Rating: 3.5/5

The problem with communalism is that it does not let itself free of bigotries. It manifest in the most draconian form puritanically submerged in an overwhelming wave of prejudice and self-justification.

Who pays the price of all this??

Is it the forsaken minority community or the tormented less privileged class? I guess both!!

Lajja by Taslima Nasreen tells a tale briefing its readers of how minorities are subjected to backlash of communist propaganda. Bangladesh, an error in the making of Pakistan, alighted the torch of freedom on March 26, 1971. The vivisection was due to differences in culture and geography. Many Hindus rested to stay in Bangladesh because of affinity to their Motherland and a staunch belief that Muslims and Hindus will stay united forever.

However, the Duttas were wrong. The book brings forth the atrocities faced by the Hindu family in the hands of their Muslim brothers. Their indispensible trust of a safe haven in Bangladesh in crushed into smithereens, when the deplorable act of demolition of Babri Masjid in India foments an incendiary issue of communal violence.  Sudhanmoy Dutta, the head of the family, is gripped with health issues and strives hard to make both ends meet. Kironmoyee, his wife, is subservient to her husband’s wishes and conscientiously takes care of him. Maya is a dutiful daughter but dreams of finding a safe refuge in a Muslim household to escape the tyranny being inflicted on Hindus. Suranjan has never been an idol son. His dereliction of duties towards his family and the habit of procrastinating makes him a deadpan for his parents.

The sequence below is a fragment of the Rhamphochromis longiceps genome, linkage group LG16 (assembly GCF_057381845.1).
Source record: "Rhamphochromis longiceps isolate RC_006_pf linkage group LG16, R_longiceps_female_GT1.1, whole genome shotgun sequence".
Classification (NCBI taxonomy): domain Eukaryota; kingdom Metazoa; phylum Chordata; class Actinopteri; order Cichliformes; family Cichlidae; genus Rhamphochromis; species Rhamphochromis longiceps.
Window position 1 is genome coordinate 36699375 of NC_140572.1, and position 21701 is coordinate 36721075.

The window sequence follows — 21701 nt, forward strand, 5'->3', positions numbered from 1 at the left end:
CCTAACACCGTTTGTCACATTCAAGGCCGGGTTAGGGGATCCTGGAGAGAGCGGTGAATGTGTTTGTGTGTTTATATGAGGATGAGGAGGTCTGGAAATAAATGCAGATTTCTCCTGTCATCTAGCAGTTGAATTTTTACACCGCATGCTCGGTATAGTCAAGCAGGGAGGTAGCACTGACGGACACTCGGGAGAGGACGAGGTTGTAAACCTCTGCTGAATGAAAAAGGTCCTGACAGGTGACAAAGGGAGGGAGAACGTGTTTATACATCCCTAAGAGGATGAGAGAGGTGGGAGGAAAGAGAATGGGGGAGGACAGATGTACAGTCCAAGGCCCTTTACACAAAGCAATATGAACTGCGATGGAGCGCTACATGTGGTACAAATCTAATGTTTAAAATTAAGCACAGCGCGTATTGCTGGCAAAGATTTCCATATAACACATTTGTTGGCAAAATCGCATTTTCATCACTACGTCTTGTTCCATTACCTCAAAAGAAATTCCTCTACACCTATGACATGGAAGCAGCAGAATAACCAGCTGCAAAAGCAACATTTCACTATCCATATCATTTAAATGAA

The Dutta family tries to strengthen the loose beads of the feeble string when the Hindu community is isolated and deprived of its rights after the saboteurs Kar Sevaks desecrate the Babri Masjid. The Hindus are nailed down to a rotten insect whose existence is of no consequence. Their journey full of remorse, anguish and helplessness is vividly captured in the book.


Lajja gives an insight of communal sclerosis. It talks about the capriciousness of the human mind to settle to their self-justifying exculpations. The book captures the minority distress and the unapologetic fundamental aberrations.  

Thought provoking and absorbing…

Rating: 5.00/5. From 1 vote.
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